Grief: The Impact of Grief on Successful Co-Parenting

Grief: The Impact of Grief on Successful Co-Parenting

Most parents want to co-parent successfully and strive to conduct themselves in ways that would include them in the first two post-divorce relationship categories. What gets in the way?

The Grieving Process

Just as with death, when a relationship ends there is a grieving process. This natural response to loss often contributes significantly to difficulties in co-parenting. It takes no less than two years to bring the grieving process regarding the break up of the relationship to a resolution. This timeline is founded on the notion that a person needs to live through the first year after the break up with all its holidays and occasions, as he or she moves away from the established patterns of the marital relationship. The second year permits the creation of new patterns. It should not be assumed that a new relationship cannot be established during the grieving period. It is just that unresolved issues from the prior relationship often interfere with the new relationship. Ghosts of the previous relationship frequently intrude, unconsciously, into the dynamics of a new relationship and often contribute to its problems. Frequently, the grief process takes much longer than two years. One theory suggests that the grieving process can take as long as one- third to one-half the length of the relationship that just ended.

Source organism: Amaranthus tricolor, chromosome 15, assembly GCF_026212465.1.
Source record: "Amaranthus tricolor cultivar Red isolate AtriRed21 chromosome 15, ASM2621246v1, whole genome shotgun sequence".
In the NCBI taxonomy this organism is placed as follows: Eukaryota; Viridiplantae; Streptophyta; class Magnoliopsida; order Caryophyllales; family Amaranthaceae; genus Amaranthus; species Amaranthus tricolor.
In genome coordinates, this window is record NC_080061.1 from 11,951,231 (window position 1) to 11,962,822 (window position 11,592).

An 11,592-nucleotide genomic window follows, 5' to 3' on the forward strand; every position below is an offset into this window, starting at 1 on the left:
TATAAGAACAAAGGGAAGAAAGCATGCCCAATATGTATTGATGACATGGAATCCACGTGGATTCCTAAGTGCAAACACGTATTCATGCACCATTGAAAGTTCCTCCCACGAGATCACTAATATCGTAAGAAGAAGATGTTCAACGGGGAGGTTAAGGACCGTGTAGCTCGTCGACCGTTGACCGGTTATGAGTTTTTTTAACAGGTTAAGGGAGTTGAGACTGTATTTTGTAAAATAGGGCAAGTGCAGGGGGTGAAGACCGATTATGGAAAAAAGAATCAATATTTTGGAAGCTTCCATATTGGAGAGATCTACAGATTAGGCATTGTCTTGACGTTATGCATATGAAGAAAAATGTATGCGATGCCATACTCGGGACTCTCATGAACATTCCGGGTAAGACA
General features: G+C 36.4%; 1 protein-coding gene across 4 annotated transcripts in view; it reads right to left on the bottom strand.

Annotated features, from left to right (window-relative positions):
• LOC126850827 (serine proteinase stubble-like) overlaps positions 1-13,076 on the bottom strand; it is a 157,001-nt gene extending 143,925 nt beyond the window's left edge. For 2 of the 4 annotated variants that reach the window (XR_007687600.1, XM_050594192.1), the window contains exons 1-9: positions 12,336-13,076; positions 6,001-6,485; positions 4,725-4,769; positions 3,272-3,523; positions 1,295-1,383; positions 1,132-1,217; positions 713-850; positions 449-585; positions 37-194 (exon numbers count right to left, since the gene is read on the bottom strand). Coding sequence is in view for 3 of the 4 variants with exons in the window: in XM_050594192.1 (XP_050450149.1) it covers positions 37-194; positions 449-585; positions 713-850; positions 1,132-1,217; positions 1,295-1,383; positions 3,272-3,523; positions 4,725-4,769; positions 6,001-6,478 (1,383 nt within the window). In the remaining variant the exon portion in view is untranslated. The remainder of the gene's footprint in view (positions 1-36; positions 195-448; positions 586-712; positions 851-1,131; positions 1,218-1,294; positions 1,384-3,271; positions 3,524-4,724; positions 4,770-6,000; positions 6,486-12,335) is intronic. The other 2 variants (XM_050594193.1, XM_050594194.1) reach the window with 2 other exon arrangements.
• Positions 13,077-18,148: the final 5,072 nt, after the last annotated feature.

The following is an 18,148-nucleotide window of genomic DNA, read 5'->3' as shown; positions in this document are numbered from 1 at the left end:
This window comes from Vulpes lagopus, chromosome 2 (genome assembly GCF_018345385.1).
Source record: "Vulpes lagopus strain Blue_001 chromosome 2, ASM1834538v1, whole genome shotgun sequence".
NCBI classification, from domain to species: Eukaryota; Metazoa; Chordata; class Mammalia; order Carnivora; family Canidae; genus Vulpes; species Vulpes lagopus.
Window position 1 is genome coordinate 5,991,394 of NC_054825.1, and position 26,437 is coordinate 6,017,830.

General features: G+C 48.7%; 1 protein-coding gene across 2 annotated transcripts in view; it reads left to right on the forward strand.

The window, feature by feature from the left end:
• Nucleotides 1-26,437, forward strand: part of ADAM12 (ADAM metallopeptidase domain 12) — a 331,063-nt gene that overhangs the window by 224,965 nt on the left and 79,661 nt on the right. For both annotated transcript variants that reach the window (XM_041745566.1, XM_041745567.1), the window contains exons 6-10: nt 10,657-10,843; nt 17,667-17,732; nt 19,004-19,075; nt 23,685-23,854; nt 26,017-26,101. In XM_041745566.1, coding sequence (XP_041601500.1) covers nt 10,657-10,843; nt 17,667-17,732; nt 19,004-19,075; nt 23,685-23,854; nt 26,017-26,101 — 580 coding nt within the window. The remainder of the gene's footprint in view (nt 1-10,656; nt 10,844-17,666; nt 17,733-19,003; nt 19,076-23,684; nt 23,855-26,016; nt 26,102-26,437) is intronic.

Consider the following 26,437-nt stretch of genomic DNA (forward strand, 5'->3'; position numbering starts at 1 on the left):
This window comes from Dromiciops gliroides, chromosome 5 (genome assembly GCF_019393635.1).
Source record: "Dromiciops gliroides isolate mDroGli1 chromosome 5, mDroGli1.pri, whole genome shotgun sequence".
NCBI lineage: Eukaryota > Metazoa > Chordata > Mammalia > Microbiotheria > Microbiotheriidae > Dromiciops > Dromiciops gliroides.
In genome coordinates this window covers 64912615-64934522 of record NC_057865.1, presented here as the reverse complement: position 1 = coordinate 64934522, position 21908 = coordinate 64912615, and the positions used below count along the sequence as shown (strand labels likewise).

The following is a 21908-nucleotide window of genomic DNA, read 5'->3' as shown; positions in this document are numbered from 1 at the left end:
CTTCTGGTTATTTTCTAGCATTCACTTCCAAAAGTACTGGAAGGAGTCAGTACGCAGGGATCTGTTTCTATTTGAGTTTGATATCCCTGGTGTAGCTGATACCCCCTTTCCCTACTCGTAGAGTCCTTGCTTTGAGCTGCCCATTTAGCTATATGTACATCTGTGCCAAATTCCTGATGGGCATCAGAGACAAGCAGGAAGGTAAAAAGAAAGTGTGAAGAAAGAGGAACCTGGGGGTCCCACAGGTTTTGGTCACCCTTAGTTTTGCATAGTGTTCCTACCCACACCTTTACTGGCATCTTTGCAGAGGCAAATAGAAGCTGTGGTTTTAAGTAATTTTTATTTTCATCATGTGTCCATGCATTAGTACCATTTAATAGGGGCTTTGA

The grieving process has many theoretical models. One stage-theory that is very useful was developed by Elizabeth Kubler-Ross.[10] The first stage is the stage of denial – the disbelief that this is actually happening. The second stage is the stage of anger. This can take many forms, which include conflict, rage, acting out and redefining the former partner in as negative a light as possible.

Johnston[11] has termed this tendency the “negative reconstruction of the spousal identity.” In this phenomenon, all the attributes that initially attracted one to the former partner are now attributes that are repulsive. It is a way for a spouse to emotionally disengage. As examples: “He is such a good provider,” becomes “He is such a workaholic.” “She is such a free spirit,” becomes “She is such a flake.” “He is so well informed,” becomes, “He is so opinionated.” Sound familiar?

The third stage, of grieving, according to Kubler-Ross, involves remorse or bargaining. In this stage, one is frightened about really losing the other. Promises and deals are made that positive changes will happen if only they can get back together.

The fourth stage is the phase of depression. There is deep pain and sadness about the loss of the dreams, fantasies, expectations, and hopes.

Finally, the last stage, acceptance, is one which involves moving on in life. It has been our experience that you know you have reached the acceptance stage when someone, inquiring about your relationship, asks, “What happened?” And, your response, given in less than ten seconds and void of emotional charge, is “We just went our separate ways.”

Impact on Relationship Dynamics